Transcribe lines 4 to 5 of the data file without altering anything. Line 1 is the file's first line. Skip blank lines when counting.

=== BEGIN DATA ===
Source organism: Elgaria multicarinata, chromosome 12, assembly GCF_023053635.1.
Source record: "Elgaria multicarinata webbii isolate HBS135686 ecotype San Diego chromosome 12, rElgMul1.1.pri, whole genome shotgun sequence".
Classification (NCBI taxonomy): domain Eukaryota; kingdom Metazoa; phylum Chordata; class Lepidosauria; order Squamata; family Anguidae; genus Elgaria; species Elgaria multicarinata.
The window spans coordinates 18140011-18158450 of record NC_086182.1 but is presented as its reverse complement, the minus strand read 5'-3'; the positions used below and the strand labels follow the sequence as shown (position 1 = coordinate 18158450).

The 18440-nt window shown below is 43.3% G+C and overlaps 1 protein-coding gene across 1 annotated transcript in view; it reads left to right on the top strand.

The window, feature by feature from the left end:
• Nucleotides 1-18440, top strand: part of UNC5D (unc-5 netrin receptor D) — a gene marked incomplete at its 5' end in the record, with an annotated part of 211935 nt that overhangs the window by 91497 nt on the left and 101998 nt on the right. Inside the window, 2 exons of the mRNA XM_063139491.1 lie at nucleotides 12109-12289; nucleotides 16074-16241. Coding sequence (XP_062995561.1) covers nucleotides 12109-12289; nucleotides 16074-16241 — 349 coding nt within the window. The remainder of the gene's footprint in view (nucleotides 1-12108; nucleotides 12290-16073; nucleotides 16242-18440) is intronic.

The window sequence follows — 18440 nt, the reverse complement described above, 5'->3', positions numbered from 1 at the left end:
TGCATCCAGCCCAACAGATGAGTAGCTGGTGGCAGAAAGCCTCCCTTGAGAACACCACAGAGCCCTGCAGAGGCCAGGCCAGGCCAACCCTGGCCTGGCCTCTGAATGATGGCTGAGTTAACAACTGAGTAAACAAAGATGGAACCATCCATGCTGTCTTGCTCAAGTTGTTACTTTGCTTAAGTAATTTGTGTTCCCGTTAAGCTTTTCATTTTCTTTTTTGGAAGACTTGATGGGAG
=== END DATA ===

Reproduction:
The window spans coordinates 18140011-18158450 of record NC_086182.1 but is presented as its reverse complement, the minus strand read 5'-3'; the positions used below and the strand labels follow the sequence as shown (position 1 = coordinate 18158450).

The 18440-nt window shown below is 43.3% G+C and overlaps 1 protein-coding gene across 1 annotated transcript in view; it reads left to right on the top strand.